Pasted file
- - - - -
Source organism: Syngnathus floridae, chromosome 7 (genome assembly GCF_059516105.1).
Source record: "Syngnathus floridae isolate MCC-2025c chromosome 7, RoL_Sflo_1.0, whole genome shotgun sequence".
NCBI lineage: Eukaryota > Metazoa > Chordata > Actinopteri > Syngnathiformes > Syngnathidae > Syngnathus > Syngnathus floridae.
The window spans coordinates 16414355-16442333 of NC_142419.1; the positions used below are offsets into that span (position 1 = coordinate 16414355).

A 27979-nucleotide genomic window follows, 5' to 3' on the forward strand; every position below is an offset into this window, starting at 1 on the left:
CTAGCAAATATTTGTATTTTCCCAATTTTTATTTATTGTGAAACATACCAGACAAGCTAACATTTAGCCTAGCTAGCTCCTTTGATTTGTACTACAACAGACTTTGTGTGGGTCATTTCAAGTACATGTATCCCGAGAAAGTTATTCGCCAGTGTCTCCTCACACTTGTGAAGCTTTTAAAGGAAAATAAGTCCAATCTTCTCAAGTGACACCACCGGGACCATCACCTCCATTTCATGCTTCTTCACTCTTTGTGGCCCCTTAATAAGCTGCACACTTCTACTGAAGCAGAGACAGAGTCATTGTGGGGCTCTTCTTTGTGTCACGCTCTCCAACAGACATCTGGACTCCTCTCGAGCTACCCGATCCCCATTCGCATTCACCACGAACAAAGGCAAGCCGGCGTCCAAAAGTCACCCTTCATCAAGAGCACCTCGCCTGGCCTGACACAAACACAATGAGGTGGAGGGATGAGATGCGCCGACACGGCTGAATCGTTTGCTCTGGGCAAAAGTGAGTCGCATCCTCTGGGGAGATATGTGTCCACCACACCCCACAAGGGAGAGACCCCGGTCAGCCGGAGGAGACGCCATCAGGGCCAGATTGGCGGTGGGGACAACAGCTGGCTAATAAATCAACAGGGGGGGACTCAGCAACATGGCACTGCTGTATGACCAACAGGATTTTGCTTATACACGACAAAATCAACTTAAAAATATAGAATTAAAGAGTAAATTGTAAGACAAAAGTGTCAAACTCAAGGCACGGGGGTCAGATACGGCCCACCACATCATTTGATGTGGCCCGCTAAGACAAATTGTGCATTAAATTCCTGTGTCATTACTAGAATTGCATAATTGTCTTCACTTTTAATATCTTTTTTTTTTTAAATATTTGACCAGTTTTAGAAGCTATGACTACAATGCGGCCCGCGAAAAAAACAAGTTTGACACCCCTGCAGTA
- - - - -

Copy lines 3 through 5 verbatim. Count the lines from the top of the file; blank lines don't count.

NCBI lineage: Eukaryota > Metazoa > Chordata > Actinopteri > Syngnathiformes > Syngnathidae > Syngnathus > Syngnathus floridae.
The window spans coordinates 16414355-16442333 of NC_142419.1; the positions used below are offsets into that span (position 1 = coordinate 16414355).

A 27979-nucleotide genomic window follows, 5' to 3' on the forward strand; every position below is an offset into this window, starting at 1 on the left: